In the US -
Call your doctor for medical advice about side effects. You may report side effects to FDA at 1-800-FDA-1088 or at www.fda.gov/medwatch.
In Canada - Call your doctor for medical advice about side effects. You may report side effects to Health Canada at 1-866-234-2345.
Before using triptorelin, tell your doctor or pharmacist if you are allergic to it; or to other LHRH-type drugs (such as leuprolide); or if you have any other allergies. This product may contain inactive ingredients, which can cause allergic reactions or other problems. Talk to your pharmacist for more details.
Before using this medication, tell your doctor or pharmacist your medical history, especially of: kidney disease, liver disease, personal or family history of weak/broken bones (osteoporosis), diabetes, heart disease (such as heart attack), stroke, high cholesterol.
Triptorelin may cause a condition that affects the heart rhythm (QT prolongation). QT prolongation can rarely cause serious (rarely fatal) fast/irregular heartbeat and other symptoms (such as severe dizziness, fainting) that need medical attention right away.
The risk of QT prolongation may be increased if you have certain medical conditions or are taking other drugs that may cause QT prolongation. Before using triptorelin, tell your doctor or pharmacist of all the drugs you take and if you have any of the following conditions: certain heart problems (heart failure, slow heartbeat, QT prolongation in the EKG), family history of certain heart problems (QT prolongation in the EKG, sudden cardiac death).
Low levels of potassium or magnesium in the blood may also increase your risk of QT prolongation. This risk may increase if you use certain drugs (such as diuretics/"water pills") or if you have conditions such as severe sweating, diarrhea, or vomiting. Talk to your doctor about using triptorelin safely.
This drug may make you dizzy. Do not drive, use machinery, or do any activity that requires alertness until you are sure you can perform such activities safely. Limit alcoholic beverages.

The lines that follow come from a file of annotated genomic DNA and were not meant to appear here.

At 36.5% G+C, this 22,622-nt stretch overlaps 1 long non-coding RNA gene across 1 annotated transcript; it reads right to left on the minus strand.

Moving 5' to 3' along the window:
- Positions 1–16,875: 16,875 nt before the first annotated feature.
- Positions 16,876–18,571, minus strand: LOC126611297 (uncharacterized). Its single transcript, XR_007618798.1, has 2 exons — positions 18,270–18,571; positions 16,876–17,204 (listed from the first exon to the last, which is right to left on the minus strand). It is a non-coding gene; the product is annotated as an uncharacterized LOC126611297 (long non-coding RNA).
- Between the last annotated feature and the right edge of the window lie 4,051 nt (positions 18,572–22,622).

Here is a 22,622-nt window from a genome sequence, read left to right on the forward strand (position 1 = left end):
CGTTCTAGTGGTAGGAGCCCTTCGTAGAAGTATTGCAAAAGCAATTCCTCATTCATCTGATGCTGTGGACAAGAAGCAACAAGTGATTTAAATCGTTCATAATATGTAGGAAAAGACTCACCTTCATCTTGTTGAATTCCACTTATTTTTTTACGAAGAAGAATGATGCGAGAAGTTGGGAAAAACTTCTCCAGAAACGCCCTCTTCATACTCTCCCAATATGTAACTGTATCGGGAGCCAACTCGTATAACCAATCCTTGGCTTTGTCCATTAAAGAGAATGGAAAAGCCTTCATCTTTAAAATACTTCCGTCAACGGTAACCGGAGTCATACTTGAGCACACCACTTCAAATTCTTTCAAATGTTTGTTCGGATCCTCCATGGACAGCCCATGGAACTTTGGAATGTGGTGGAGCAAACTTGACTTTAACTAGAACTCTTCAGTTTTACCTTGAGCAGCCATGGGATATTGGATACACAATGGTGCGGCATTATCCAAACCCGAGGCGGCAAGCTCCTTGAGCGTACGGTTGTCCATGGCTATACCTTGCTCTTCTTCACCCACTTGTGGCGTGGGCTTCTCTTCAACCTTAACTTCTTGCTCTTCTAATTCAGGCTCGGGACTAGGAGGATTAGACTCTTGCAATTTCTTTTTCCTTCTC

Older adults may be more sensitive to the side effects of this drug, especially QT prolongation (see above).
Females: Triptorelin is not usually used by women. It must not be used by pregnant women because it may harm an unborn baby. If you become pregnant or think you may be pregnant, tell your doctor right away. Breast-feeding is also not recommended during triptorelin treatment. Consult your doctor for more details and before breast-feeding, and to discuss reliable forms of birth control.
Drug interactions may change how your medications work or increase your risk for serious side effects. This document does not contain all possible drug interactions. Keep a list of all the products you use (including prescription/nonprescription drugs and herbal products) and share it with your doctor and pharmacist. Do not start, stop, or change the dosage of any medicines without your doctor's approval.
If overdose is suspected, contact a poison control center or emergency room right away. US residents can call their local poison control center at 1-800-222-1222. Canada residents can call a provincial poison control center.
Laboratory and/or medical tests (such as testosterone blood levels, PSA blood tests, blood glucose) should be performed periodically to monitor your progress or check for side effects. Consult your doctor for more details.
It is very important that you do not miss any doses. However, if you do miss a dose, contact your doctor promptly to establish a new schedule.
Not applicable. This medication is given in a doctor's office and will not be stored at home.
Information last revised October 2015. Copyright(c) 2015 First Databank, Inc.